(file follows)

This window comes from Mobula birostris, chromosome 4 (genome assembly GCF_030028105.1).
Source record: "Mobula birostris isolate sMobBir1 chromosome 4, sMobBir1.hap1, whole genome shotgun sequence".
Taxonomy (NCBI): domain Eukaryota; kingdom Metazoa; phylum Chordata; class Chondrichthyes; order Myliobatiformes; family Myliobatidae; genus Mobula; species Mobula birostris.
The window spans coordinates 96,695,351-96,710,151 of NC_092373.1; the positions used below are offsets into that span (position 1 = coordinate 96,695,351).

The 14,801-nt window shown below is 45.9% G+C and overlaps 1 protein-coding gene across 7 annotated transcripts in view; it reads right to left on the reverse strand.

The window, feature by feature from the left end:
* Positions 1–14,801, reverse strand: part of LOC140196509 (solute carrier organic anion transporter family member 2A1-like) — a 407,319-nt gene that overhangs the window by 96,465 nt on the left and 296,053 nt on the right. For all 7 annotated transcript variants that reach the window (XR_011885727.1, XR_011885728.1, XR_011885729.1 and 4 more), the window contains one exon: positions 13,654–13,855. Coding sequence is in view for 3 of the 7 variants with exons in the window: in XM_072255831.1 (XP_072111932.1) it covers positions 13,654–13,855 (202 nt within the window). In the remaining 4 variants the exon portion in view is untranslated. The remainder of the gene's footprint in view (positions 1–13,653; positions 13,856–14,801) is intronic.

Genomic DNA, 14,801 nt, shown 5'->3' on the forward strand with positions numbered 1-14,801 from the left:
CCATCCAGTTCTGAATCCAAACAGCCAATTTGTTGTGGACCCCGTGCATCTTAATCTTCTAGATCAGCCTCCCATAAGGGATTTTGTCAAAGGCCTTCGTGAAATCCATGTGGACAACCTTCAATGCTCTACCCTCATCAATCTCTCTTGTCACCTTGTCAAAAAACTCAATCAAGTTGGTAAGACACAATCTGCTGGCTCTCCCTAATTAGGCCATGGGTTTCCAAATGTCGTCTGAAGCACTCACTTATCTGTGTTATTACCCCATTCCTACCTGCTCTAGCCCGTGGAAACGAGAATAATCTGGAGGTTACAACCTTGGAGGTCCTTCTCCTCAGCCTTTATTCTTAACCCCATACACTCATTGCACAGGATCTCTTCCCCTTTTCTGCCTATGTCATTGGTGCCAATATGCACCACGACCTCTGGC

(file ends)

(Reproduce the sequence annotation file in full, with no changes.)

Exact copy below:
This window comes from Mobula birostris, chromosome 4 (genome assembly GCF_030028105.1).
Source record: "Mobula birostris isolate sMobBir1 chromosome 4, sMobBir1.hap1, whole genome shotgun sequence".
Taxonomy (NCBI): domain Eukaryota; kingdom Metazoa; phylum Chordata; class Chondrichthyes; order Myliobatiformes; family Myliobatidae; genus Mobula; species Mobula birostris.
The window spans coordinates 96,695,351-96,710,151 of NC_092373.1; the positions used below are offsets into that span (position 1 = coordinate 96,695,351).

The 14,801-nt window shown below is 45.9% G+C and overlaps 1 protein-coding gene across 7 annotated transcripts in view; it reads right to left on the reverse strand.

The window, feature by feature from the left end:
* Positions 1–14,801, reverse strand: part of LOC140196509 (solute carrier organic anion transporter family member 2A1-like) — a 407,319-nt gene that overhangs the window by 96,465 nt on the left and 296,053 nt on the right. For all 7 annotated transcript variants that reach the window (XR_011885727.1, XR_011885728.1, XR_011885729.1 and 4 more), the window contains one exon: positions 13,654–13,855. Coding sequence is in view for 3 of the 7 variants with exons in the window: in XM_072255831.1 (XP_072111932.1) it covers positions 13,654–13,855 (202 nt within the window). In the remaining 4 variants the exon portion in view is untranslated. The remainder of the gene's footprint in view (positions 1–13,653; positions 13,856–14,801) is intronic.

Genomic DNA, 14,801 nt, shown 5'->3' on the forward strand with positions numbered 1-14,801 from the left:
CCATCCAGTTCTGAATCCAAACAGCCAATTTGTTGTGGACCCCGTGCATCTTAATCTTCTAGATCAGCCTCCCATAAGGGATTTTGTCAAAGGCCTTCGTGAAATCCATGTGGACAACCTTCAATGCTCTACCCTCATCAATCTCTCTTGTCACCTTGTCAAAAAACTCAATCAAGTTGGTAAGACACAATCTGCTGGCTCTCCCTAATTAGGCCATGGGTTTCCAAATGTCGTCTGAAGCACTCACTTATCTGTGTTATTACCCCATTCCTACCTGCTCTAGCCCGTGGAAACGAGAATAATCTGGAGGTTACAACCTTGGAGGTCCTTCTCCTCAGCCTTTATTCTTAACCCCATACACTCATTGCACAGGATCTCTTCCCCTTTTCTGCCTATGTCATTGGTGCCAATATGCACCACGACCTCTGGC